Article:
From Dog
Acute lymphoblastic leukemia in a dog, showing numerous lymphoblasts[1]
A rapidly emerging rectal chloroma in association with monocytic leukemia in a dog[2]

Acute myeloid leukemia in dogs is a neoplastic disorder of dogs defined as elevated levels of circulating immature leucocytes (lymphoblasts).

In most dogs, it is recognized as a primary hematological variant of canine lymphoma.

This condition may occur as a primary disease or secondary to other causes (e.g. histiocytic sarcoma) and may involve all leucocytes or a particular subset.

Although the cause of primary leukemia in dogs is unknown, the pathogenesis appears to involve critical hematological components, particularly leukemia initiating cells which develop as a result of age-related and breed-predisposed genetic mutations in hematopoietic stem cell lines[3] that overwhelm the pituitary production of leukemia inhibitory factor[4][5]. These leukemia initiating cells consequently invoke changes in matrix metalloproteinases and vascular endothelial growth factors which cause most of the hemodynamic features of the disease[6].

The forms of leukemia reported in dogs include:

  • Basophilic leukemia
  • Dendritic cell leukemia[7]
  • Eosinophilic leukemia - to be differentiated from hypereosinophilic syndrome
  • Erythroid leukemia - characterized by pancytopenia[8]
  • Intravascular lymphoma (NK cell origin) with overt leukemia[9]
  • Lymphocytic leukemia
- B-cell lymphocytic leukemia-lymphoma complex[10][11]
- T-cell lymphocytic leukemia[12] - anemia, neutropenia and thrombocytopenia[13] - predispositon in the Golden Retriever[14]
- characterized by megakaryocytosis, with neoplastic megakaryoblasts can be identified in spleen, liver, mesenteric lymph nodes and pulmonary vasculature[17]

Affected dogs usually present with lethargy, mental depression, fever, proteinuria and anorexia. Other less frequent symptoms may be observed such as nystagmus and ataxia.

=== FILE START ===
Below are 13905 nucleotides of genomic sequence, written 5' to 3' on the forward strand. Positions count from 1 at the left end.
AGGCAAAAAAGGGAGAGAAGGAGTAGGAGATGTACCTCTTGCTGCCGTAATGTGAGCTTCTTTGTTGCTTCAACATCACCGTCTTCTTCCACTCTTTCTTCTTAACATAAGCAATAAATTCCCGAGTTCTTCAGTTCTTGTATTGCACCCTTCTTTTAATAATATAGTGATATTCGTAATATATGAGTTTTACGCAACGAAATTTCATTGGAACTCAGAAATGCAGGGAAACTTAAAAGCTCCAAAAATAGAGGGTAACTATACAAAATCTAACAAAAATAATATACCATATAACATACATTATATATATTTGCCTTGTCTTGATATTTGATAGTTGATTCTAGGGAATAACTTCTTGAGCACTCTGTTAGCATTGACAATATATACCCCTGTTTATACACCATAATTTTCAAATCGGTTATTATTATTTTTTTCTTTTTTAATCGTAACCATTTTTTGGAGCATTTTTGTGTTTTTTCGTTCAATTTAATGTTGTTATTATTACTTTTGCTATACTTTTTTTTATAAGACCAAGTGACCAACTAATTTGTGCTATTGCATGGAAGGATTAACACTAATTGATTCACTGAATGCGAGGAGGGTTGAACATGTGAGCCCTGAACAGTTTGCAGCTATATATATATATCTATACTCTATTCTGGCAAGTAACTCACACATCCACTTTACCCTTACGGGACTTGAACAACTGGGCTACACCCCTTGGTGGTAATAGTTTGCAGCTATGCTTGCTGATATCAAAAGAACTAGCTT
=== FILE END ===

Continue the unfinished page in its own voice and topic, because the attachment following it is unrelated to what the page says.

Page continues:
Blood tests often reveal varying degrees of non-regenerative anemia and leucocytosis, but unusual cases may present with subset disorders such as monocytosis, lymphopenia, neutropenia or thrombocytopenia. Other symptoms include lymphadenopathy and splenomegaly[24].

Rarely, skin involvement may be the first manifestation of acute leukemia, in which the bone marrow biopsy shows a precursor lesion (myeloproliferative or myelodysplastic syndrome) or normal findings[25]. Rare forms of secondary disease include granulocytic sarcoma[26].

A presumptive diagnosis can be established based on clinical findings, hematological analysis of blood samples and thoracic and abdominal radiographs (to exclude tumors) and biopsies of bone marrow tissue.

Definitive diagnosis requires histopathological examination of bone marrow samples, immunohistochemical analysis (using CD61 and von Willebrand factor)[27][28], PCR testing for detection of the NK cell[29] and bcr-abl fusion gene[30] mutations.

A differential diagnosis would include other causes of leucocytosis including myelodysplasia syndrome and myeloproliferative neoplasms (e.g. polycythemia vera[31], multiple myeloma, hemangiosarcoma and lymphoma)

Whole blood transfusion may be required in severely anemia patients and chemotherapy is recommended in most cases.

Numerous regimens of drugs is usually recommended as resistance to many combinations have been reported. Various chemotherapy combinations include:

The prognosis in many cases in dogs is guarded, particularly in younger dogs[34] since many are detected at advanced stages.


  1. Vetnext
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